Countable set

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In mathematics, a set is said to be countable if its elements can be "numbered" using the natural numbers. More precisely, this means that there exists a one-to-one mapping from this set to the set of natural numbers.

A countable set is either finite or countably infinite. A set that is not countable is called uncountable.

Terminology is not uniform, however: Some authors use "countable" in the sense of "countably infinite", and "at most countable" instead of "countable". Also, sometimes "denumerable" is used for "countably infinite".
On the other hand, one must not mix up countable sets with the related, but different, concept of (recursively) enumerable sets from computability theory.

The set of natural numbers is countably infinite (of course), but there are also (only) countably many integers, rational numbers, rational algebraic numbers, and enumerable sets of integers.
On the other hand, the set of real numbers is uncountable, and there are uncountably many sets of integers.

Any subset of a countable set is countable.
The image of a countable set (under any function) is a countable set.
The countable union (i.e., the union of a countable family) of countable sets is countable.
The Cartesian product of finitely many countable sets is countable.

In terms of cardinal numbers and their arithmetic the cardinality of a countably infinite set is aleph-null, and the last two properties can, more formally, be written as:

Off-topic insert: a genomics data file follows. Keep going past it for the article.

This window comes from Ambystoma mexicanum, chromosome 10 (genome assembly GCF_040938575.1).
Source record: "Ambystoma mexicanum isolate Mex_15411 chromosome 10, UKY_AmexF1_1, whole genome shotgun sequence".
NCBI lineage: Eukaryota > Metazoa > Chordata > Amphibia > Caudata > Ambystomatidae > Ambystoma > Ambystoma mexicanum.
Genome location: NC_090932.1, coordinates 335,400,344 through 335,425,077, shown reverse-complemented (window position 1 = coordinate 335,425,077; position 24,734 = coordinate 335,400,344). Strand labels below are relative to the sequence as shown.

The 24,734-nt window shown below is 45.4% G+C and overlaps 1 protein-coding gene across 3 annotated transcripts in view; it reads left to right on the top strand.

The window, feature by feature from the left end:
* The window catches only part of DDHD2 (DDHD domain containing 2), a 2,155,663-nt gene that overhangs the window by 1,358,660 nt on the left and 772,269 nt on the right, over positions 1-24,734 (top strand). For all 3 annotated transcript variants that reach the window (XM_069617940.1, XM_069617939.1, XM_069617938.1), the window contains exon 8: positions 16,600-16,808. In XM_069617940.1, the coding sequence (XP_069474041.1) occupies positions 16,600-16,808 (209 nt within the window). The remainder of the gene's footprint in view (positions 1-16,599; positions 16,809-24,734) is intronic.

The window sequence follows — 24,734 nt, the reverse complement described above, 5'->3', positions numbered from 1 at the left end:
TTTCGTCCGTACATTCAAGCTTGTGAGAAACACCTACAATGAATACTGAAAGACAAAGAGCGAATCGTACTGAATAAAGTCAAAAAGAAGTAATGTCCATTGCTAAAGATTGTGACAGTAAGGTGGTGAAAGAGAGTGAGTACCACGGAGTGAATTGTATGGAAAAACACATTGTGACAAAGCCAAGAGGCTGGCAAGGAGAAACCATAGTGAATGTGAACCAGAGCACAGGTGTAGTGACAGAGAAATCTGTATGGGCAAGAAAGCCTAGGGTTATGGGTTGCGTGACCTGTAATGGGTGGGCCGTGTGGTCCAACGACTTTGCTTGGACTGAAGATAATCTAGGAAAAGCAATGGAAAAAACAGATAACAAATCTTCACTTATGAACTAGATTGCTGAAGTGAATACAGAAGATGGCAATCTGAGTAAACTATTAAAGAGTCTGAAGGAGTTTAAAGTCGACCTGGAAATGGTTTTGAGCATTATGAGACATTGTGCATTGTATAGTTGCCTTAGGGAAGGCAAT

<math>\aleph_0 + n = \aleph_0 + \aleph_0 = \aleph_0 \cdot \aleph_0 = \aleph_0^n = \aleph_0 </math>

Historically, the necessity to distinguish different "sizes" of infinity was first observed by Georg Cantor late in the nineteenth century when he studied sets of real numbers. He showed that the rational numbers are countable while the real numbers are not, using arguments which are now known as Cantor's (first and second) diagonal method.

Examples

The basic examples of (finite) countable sets are sets given by a list of their elements:

  • The set of even prime numbers that contains only one element: {2}.
  • The set of prime numbers less than 10: {2,3,5,7}.
  • The set of diagonals in a regular pentagon ABCDE: {AC,AD,BD,BE,CE}. (A,B,C,D,E denote the vertices of the pentagon.)

The empty set is countable even though it contains no elements to be counted.

However, in order to show that a set is countable, it is not necessary to provide such a list. For instance,

  • The set of positions in a game of chess or go.
  • the set of twin primes is countable though it is not known whether it is finite, and
  • the set of even numbers (greater than 2) that cannot be written as the sum of two primes is countable even though not a single such number is known (see Goldbach conjecture).

Examples of countably infinite sets

Perfect squares

The set of perfect squares is countably infinite, as the following correspondence shows:

<math> n \leftrightarrow n^2 </math>
n 0 1 2 3 4 5 <math>\cdots</math>
n2 0 1 4 9 16 25 <math>\cdots</math>

This is an example of a proper subset of an infinite set that has as many elements as the set, a situation addressed by Galileo's paradox.

Integers

The set of integers is countably infinite. Indeed, the function

<math> f(n) = (-1)^n\cdot \left\lfloor \frac{n+1}{2}\right\rfloor </math>

is a one-to-one correspondence between all natural numbers and all integers:

n 0 1 2 3 4 5 <math>\cdots</math>
f(n) 0 -1 1 -2 2 -3 <math>\cdots</math>

Union of two countable sets

The union of the set of natural numbers and any finite set is countable. For instance, given the finite set

<math> A = \{ a_0, a_1, \ldots, a_{n-1} \} </math>

of n elements, the function

<math> f(i) \mapsto \begin{cases} a_i, & i < n \\ i-n, & \mbox{otherwise} \end{cases}</math>

shows that <math> A \cup \mathbb{N} </math> is countable.

i 0 1 <math>\cdots</math> n-2 n-1 n n+1 n+2 <math>\cdots</math>
f(i) a0 a1 <math>\cdots</math> an-2 an-1 0 1 2 <math>\cdots</math>


More generally, consider two countably infinite sets: